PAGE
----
Many people also say that weather changes affect the degree of pain and the functioning of the joint.
Conservative treatment (non-surgical)
- Weight loss. Losing even a few pounds can significantly reduce knee pain.
- Exercises. Strengthening and stretching the muscles around the knee gives greater stability, proper biomechanics and reduces pain.
- Analgesics and anti-inflammatory drugs. There are many drugs both prescription and over-the-counter. They help reduce pain and inflammation. But keep in mind: you cannot use painkillers for more than 10 days without consulting a doctor. Taking them longer will increase your chance of side effects.
- Injections of corticosteroids, a steroidal block of the knee. Steroids are potent anti-inflammatory drugs that eliminate pain. Unfortunately, they have very negative systemic and local effects. Thus, this form of therapy should be reserved only for patients who have been prescribed a knee replacement surgery for a short time.
- Ultrasound Intervention. Injecting knee area under ultrasound guidance. It is a very effective form of therapy, however, requiring high qualifications and experience from an orthopedic surgeon.
- Injections of hyaluronic acid, the so-called vascular complementation. Hyaluronic acid is injected into the knee joint and increases the viscosity of the synovial fluid, and therefore its lubricating properties. It reduces friction between cartilage surfaces, knee pain, cracking, and stiffness. It is often improving the range of motion.
- Tablets containing glucosamine, collagen, chondroitin. Studies have not proven their effectiveness, although they are very common.
- Anti-inflammatory ointments. They are applied externally and may bring temporary relief. Their effect, however, is significantly limited by weak penetration into the joint through the barrier of the skin, subcutaneous tissue, fascia, etc. Due to the liposomal structure, the best penetration of the drug is provided by sprays.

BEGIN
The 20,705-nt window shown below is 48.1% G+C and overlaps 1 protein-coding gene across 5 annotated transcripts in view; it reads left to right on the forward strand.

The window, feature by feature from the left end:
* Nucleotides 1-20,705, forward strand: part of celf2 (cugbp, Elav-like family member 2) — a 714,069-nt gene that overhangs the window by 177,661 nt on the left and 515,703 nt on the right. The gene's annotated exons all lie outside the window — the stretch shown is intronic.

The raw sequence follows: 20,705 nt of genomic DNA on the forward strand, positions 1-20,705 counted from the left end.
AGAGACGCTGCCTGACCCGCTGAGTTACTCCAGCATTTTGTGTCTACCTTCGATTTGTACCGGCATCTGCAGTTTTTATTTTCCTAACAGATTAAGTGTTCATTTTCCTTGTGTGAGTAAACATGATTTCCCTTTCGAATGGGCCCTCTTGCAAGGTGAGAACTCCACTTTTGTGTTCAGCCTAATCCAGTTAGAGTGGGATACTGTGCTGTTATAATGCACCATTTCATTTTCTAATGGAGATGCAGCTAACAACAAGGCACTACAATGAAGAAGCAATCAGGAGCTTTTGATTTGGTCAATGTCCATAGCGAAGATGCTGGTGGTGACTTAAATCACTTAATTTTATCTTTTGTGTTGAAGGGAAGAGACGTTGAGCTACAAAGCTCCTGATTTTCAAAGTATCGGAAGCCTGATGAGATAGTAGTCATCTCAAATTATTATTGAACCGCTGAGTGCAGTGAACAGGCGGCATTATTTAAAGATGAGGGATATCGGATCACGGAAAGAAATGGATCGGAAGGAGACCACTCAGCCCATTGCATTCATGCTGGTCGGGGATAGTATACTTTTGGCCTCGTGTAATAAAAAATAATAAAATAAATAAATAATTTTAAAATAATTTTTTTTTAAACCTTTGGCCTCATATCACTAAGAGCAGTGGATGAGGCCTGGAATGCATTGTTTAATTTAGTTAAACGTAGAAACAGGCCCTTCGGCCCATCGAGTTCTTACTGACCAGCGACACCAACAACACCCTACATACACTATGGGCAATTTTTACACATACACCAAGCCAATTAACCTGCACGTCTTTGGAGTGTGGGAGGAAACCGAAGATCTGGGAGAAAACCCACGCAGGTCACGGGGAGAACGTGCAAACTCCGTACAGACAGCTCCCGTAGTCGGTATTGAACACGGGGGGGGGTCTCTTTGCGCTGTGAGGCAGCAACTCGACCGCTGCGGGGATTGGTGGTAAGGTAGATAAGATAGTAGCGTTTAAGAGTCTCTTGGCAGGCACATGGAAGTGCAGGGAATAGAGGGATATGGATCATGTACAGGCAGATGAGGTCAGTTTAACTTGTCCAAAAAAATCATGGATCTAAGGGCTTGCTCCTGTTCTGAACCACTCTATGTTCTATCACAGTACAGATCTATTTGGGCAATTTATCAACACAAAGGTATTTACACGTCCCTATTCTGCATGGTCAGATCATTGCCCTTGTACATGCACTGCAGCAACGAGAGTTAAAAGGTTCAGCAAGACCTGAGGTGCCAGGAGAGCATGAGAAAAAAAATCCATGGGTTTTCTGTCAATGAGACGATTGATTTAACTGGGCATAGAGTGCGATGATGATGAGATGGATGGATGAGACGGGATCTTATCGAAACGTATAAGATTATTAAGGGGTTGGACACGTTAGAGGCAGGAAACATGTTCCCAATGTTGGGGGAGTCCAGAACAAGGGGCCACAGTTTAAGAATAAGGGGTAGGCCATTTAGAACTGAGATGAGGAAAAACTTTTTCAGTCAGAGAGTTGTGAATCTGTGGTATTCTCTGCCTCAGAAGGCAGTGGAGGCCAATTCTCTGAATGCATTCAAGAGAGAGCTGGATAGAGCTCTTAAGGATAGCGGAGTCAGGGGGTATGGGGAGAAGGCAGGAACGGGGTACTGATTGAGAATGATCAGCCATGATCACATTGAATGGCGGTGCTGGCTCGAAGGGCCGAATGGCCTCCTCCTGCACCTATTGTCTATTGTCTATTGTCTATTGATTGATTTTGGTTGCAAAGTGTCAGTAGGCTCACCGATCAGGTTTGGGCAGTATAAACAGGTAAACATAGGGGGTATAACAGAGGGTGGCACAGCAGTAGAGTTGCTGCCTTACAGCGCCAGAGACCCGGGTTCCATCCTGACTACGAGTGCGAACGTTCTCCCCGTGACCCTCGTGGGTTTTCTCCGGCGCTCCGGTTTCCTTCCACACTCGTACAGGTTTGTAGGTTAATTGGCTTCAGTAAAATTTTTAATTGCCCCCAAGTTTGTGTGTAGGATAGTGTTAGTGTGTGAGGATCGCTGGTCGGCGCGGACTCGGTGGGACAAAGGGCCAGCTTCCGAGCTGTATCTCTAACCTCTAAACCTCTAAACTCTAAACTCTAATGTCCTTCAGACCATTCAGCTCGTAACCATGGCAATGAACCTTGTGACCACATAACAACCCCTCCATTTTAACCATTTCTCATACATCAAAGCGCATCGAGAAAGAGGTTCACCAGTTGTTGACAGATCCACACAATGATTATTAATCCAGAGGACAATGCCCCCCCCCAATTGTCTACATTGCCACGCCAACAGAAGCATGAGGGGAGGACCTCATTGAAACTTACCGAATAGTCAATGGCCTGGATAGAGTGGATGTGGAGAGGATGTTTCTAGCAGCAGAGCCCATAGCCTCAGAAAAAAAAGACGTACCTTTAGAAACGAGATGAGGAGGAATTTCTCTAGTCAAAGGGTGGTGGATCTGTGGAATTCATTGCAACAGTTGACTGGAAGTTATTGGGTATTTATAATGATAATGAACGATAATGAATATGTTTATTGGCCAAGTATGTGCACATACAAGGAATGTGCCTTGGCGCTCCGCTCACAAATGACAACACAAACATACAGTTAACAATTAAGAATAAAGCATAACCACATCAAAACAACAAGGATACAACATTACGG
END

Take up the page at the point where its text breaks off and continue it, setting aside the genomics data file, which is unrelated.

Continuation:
- Stabilizers and orthoses of the knee joint. They are indicated mainly for damage to the anterior cruciate ligament or other ligaments. They help maintain better stability of the knee joint, preventing further damage to the cartilage and meniscus.
- Physiotherapy. Often, strengthening and stretching exercises are simply necessary. Massage, manual therapy performed by an experienced physiotherapist are the most important. Physical therapy (for example, cryotherapy, ultrasound, iontophoresis) are used as additional means. Acupuncture can also have an effect. A physiotherapist will teach you ways to strengthen muscle and joint flexibility at home. He should also indicate how to perform basic exercises daily without straining the knees. Thanks to the multidirectional individually optimized approach to each patient, good results will be achieved.
- Arthroscopy is a minimally invasive endoscopic procedure. It provides safe restoration of most intraarticular structures. In two small (several mm) skin incisions in the front of the knee, a longitudinal chamber and instruments are inserted into the knee. This procedure is often performed in athletes.
- Osteotomy is a procedure for “cutting” a bone, correcting the axis of a limb, and fusion of bones. An osteotomy is often recommended for a knee fracture if it has not been properly treated. The success of such an operation largely depends on the correct classification of the patient and the proper conduct of the procedure itself.
- Prosthetics of the knee joint is a major surgical operation in which we cut the ends of the articular bones in an appropriate manner, then place the metal parts of the prosthesis on them. One part of the knee (medial) or the entire knee joint can be replaced. The purpose of the operation is to restore mobility and eliminate pain. This happens in most cases. However, it is a large and burdensome operation for which the patient must be well prepared. Complications, although rare, can be very severe (including bone infections, loosening of the endoprosthesis, thromboembolic complications). Therefore, knee replacement should be reserved for people over 55 years of age with severe osteoarthritis, in whom the correct and intensive conservative treatment did not give the expected results.